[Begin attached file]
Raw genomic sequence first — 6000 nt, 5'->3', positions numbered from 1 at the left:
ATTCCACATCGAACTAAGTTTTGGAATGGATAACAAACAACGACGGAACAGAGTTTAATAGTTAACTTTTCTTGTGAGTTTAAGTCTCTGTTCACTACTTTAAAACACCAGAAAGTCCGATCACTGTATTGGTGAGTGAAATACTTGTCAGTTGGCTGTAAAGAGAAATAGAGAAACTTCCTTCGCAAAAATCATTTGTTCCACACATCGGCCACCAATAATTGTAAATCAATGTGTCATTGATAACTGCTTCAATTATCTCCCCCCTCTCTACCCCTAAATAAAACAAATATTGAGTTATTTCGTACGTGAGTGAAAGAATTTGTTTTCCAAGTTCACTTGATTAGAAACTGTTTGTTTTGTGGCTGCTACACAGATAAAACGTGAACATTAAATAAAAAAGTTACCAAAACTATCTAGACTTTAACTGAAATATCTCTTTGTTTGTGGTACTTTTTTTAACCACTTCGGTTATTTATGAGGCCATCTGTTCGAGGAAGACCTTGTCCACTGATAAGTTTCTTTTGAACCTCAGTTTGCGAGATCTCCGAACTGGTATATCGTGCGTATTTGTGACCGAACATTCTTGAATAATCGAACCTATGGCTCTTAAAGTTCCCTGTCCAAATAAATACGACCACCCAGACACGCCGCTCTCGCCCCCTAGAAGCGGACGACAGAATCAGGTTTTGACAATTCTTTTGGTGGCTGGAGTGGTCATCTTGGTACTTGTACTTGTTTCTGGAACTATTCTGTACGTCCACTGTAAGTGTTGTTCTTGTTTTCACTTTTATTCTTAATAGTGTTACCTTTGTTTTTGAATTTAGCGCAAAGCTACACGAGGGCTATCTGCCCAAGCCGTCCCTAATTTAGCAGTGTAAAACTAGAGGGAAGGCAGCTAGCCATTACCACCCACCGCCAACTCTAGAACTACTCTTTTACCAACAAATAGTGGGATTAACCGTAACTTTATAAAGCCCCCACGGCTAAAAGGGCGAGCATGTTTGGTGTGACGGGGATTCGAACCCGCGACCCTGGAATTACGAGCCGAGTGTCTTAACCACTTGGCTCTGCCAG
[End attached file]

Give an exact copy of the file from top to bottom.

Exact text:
Raw genomic sequence first — 6000 nt, 5'->3', positions numbered from 1 at the left:
ATTCCACATCGAACTAAGTTTTGGAATGGATAACAAACAACGACGGAACAGAGTTTAATAGTTAACTTTTCTTGTGAGTTTAAGTCTCTGTTCACTACTTTAAAACACCAGAAAGTCCGATCACTGTATTGGTGAGTGAAATACTTGTCAGTTGGCTGTAAAGAGAAATAGAGAAACTTCCTTCGCAAAAATCATTTGTTCCACACATCGGCCACCAATAATTGTAAATCAATGTGTCATTGATAACTGCTTCAATTATCTCCCCCCTCTCTACCCCTAAATAAAACAAATATTGAGTTATTTCGTACGTGAGTGAAAGAATTTGTTTTCCAAGTTCACTTGATTAGAAACTGTTTGTTTTGTGGCTGCTACACAGATAAAACGTGAACATTAAATAAAAAAGTTACCAAAACTATCTAGACTTTAACTGAAATATCTCTTTGTTTGTGGTACTTTTTTTAACCACTTCGGTTATTTATGAGGCCATCTGTTCGAGGAAGACCTTGTCCACTGATAAGTTTCTTTTGAACCTCAGTTTGCGAGATCTCCGAACTGGTATATCGTGCGTATTTGTGACCGAACATTCTTGAATAATCGAACCTATGGCTCTTAAAGTTCCCTGTCCAAATAAATACGACCACCCAGACACGCCGCTCTCGCCCCCTAGAAGCGGACGACAGAATCAGGTTTTGACAATTCTTTTGGTGGCTGGAGTGGTCATCTTGGTACTTGTACTTGTTTCTGGAACTATTCTGTACGTCCACTGTAAGTGTTGTTCTTGTTTTCACTTTTATTCTTAATAGTGTTACCTTTGTTTTTGAATTTAGCGCAAAGCTACACGAGGGCTATCTGCCCAAGCCGTCCCTAATTTAGCAGTGTAAAACTAGAGGGAAGGCAGCTAGCCATTACCACCCACCGCCAACTCTAGAACTACTCTTTTACCAACAAATAGTGGGATTAACCGTAACTTTATAAAGCCCCCACGGCTAAAAGGGCGAGCATGTTTGGTGTGACGGGGATTCGAACCCGCGACCCTGGAATTACGAGCCGAGTGTCTTAACCACTTGGCTCTGCCAG